And so here’s my plea – my #manifesto – for packrattery.

Embrace the chaos.
Revel in the mess.
Write in the margins.
Argue with your authors.


Keep every scrap of paper.

Embrace your failures.
Share your grief.
Take pictures of garbage.
Refuse to clean your room.
Accept the assemblage of random trinkets under your bed.

Laugh so loudly that you make others uncomfortable and then record your joyful noise.

Keep the saggy Ron Weasley sweater that your favourite aunt knitted for you.

This mess is the archive of your life, and I promise that historians of the future will love you all the more for it.


With thanks to Bex Lyons (@MedievalBex) and Will Pooley (@willpooley) whose recent tweets and blog post got me thinking about inspiration, joy, archives, tidying up, and packrattery.

sketch v

When I find one of Shanawdithit’s archived drawings I experience a necessary discomfort.

I go back to my childhood.

All my young life I hear the mythologizing, how she was the last of the Beothuk people. Ten minutes outside my hometown, the provincial Beothuk Interpretation Centre is a place I visit quite frequently as a child. There’s a walking trail, on which I come across a statue of Shanawdithit and the remnants of an ancient settlement. There are crosses that mark graves. My parents teach me that history shouldn’t have been written “this way.”


“Killing of a Beothuk woman at the Exploits River,” by Shanawdithit, 1829. Centre for Newfoundland Studies, Newfoundland Images. http://collections.mun.ca/cdm/compoundobject/collection/cns_images/id/71/rec/26

From this drawing I read memories, encounters, connections to place. I read loss and resistance. I do not read silence.

I know that mythology is also about evolvement – how we get to here from there.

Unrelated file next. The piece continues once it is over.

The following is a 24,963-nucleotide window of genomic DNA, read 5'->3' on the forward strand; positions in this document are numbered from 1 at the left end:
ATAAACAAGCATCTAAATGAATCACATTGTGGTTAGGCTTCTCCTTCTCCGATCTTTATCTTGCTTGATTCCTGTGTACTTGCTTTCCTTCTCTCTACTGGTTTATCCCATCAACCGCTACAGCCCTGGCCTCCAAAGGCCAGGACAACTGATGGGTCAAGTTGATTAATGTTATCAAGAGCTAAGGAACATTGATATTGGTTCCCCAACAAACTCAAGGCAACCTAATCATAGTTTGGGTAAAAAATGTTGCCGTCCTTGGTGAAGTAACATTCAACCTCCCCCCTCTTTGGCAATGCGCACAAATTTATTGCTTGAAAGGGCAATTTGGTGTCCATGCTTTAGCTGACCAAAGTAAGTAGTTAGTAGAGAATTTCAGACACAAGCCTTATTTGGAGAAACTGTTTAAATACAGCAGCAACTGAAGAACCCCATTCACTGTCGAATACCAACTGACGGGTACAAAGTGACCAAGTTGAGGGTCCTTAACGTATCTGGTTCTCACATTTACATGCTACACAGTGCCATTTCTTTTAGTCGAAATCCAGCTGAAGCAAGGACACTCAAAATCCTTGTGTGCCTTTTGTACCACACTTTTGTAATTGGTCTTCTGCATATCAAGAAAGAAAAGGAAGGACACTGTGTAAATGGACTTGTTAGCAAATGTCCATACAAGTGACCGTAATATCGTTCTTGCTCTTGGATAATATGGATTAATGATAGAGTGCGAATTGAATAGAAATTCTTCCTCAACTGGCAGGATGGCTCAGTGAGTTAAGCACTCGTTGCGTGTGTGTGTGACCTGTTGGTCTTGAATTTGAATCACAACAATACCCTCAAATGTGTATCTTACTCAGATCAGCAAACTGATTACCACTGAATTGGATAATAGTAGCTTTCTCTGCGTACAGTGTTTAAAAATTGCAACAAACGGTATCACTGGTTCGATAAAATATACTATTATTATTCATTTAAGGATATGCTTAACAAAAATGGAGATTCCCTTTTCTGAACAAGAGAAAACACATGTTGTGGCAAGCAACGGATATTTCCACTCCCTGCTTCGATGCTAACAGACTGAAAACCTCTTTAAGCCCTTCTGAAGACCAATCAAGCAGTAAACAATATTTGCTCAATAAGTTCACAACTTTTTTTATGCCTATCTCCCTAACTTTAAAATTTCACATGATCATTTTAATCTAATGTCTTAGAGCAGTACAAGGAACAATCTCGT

As she “transferred her talent for constructing detailed patterns on bone and bark to the European medium of paper,” (Polack 2013: para 9) Shanawdithit’s drawings opened up a past that cannot be erased, and none of us can overlook or forget colonial encounters and mediations in Newfoundland and Labrador because of them.


Polack, Fiona. 2013. “Reading Shanawdithit’s Drawings: Transcultural Texts in the North American Colonial World,” In Journal of Colonialism and Colonial History, 14 (3). DOI: 10.1353/cch.2013.0035.

going home

Between 1916 and 1975, all the colonial archives in Suriname were brought to The Netherlands. This material included materials  from 1667, when the Dutch and the English signed the Treaty of Breda, granting the Dutch Suriname and the British New York, right through to 1975, when Suriname became an independent country. This week, on 19 January 2017, the final boxes will be returned to Suriname.

As part of the project, the Dutch National Archives scanned and digitalized some 5.5 million pages, all of which can be accessed via the archives website: gahetnal.nl.

I’ve worked in both Dutch and Surinamese archives. Each has its own personality; each has its own processes, its own rhythms (which I wrote about here). The cities, too, have their own personalities. The Hague feels like a seat of government; it is a bureaucratic city organized by its political function. Paramaribo moves to a different rhythm. Still a national capital, it’s nonetheless shaped by South American heat and humidity and a Caribbean sensibility. Time is more fluid.

While the documents themselves haven’t changed as a result of their oceanic crossings, the way we read them just might.


Slavenregistern Inv. nr. 33, Plantage Sarah. Nationaal Archief Suriname. Photo: Sonja Boon




Fort Zeelandia, Paramaribo. July 2016. Photo credit: Sonja Boon

I’m a story person. I love narrative. I love reading voices and imagining the people behind them. It comes as no surprise, then, that I’m struggling with colonial archives of slavery and indenture. There are few conventional ‘stories’ here; rather, most of the stories remain are told only in charts.